the contractual payment period and payless or payment notices given on the basis of a longer contract period might prove to be out of time. As always, clarity of payment terms is essential. It is surprising how often terms that are meant to require the submission of an invoice, misfire. The Act refers to a payment application and where the due date is fixed by an event, such as the requirement for an invoice, this must be clearly spelt out and made a condition precedent to payment if that is what is intended. More obviously, where payment applications are to be made by reference to a payment schedule, such a schedule must be included, with provision as to what is to happen if the contract overruns the last scheduled date. 4) Stay of Action Pending Payment of Award: Donald Insall Associates Ltd v Kew Holdings Ltd  EWHC 1862 (TCC) judgment 15 July 2020 Kew was a SPV registered in the Cayman Islands. Its only asset in the UK was a property that it intended to convert and refurbish. It retained DIA to provide architectural services in connection with the project. In 2018 DIA obtained an adjudicator’s award for unpaid fees of just over £200,000. Kew failed to pay. In February 2019 DIA obtained summary judgment for the amount awarded together with interest, the adjudicator’s fees and costs. The judgment remained unsatisfied despite DIA obtaining a charging order over the property, made final in May 2019. By March 2020, proceedings for an order for sale were ongoing when Kew commenced the current proceedings against DIA, claiming damages of £2m for professional negligence in respect of the services provided by DIA.
for payment provision to fix a time period, albeit that that might itself depend on an event to fix the due date, noting the distinction between subparagraph (1A), which allows an adequate mechanism for the determining of the due date, and subparagraph (1B), which refers to "how long a period is to be between the date on which a sum becomes due and a final date for payment". That suggested that while a due date could be fixed by reference to, say, an invoice or a notice, the final date had to be pegged to the due date, and be a set period of time, and not an event or a mechanism. That also made sense given that it would be important for the payer to be exactly certain how much time it had in which to serve a payless notice. The Part 8 application failed.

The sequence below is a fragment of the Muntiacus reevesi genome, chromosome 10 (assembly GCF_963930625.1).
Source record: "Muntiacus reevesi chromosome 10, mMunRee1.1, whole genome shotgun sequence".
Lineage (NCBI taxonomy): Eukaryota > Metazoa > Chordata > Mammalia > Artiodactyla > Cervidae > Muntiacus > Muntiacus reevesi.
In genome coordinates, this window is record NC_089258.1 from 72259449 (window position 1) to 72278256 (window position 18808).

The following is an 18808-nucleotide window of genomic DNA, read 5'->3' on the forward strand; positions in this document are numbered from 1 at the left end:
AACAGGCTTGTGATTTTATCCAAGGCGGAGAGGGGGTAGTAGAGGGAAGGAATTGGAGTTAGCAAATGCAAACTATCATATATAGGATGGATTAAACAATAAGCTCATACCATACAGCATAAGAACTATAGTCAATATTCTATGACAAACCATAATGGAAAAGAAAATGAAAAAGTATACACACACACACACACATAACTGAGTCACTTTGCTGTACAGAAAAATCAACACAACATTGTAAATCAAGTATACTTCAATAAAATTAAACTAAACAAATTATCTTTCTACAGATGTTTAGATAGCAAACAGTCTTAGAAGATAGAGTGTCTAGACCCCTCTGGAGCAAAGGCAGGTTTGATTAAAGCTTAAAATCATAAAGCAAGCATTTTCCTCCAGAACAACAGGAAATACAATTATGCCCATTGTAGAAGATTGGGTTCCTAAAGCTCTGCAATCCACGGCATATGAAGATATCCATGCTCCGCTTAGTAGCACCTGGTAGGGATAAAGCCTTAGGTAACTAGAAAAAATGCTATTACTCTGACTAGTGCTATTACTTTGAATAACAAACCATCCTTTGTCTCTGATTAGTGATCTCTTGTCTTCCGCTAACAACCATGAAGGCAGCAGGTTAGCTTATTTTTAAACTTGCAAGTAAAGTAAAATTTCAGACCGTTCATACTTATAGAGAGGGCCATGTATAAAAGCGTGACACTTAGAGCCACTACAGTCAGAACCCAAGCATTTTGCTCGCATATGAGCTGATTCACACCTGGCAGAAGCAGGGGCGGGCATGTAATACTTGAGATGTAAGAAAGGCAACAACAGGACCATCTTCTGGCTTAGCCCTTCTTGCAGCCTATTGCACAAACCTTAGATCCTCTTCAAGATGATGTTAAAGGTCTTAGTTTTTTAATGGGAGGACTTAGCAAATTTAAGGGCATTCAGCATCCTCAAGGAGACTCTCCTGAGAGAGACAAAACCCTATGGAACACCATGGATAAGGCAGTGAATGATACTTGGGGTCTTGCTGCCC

This case may have significant implications. Even where the due date for payment can be triggered by an event, such as the time of the making of a payment application, the court decided that the final date for payment must be calculated from the due date and not the happening of an event. This interpretation of s 110 of the Act would mean that the final date for payment may not be linked to an event that is moveable, such as the submission of an invoice. The outcome was determined by the finding that the payment notice was out of time, so that the conclusion about the final date for payment was obiter and “reached with some diffidence”. It may be that another court would come to a different conclusion. In the meantime, there is a risk for payers whose contracts fix the final date for payment by reference to the timing of the submission of an invoice or similar moveable event since the 17 day period for payment under the Scheme will often be shorter than
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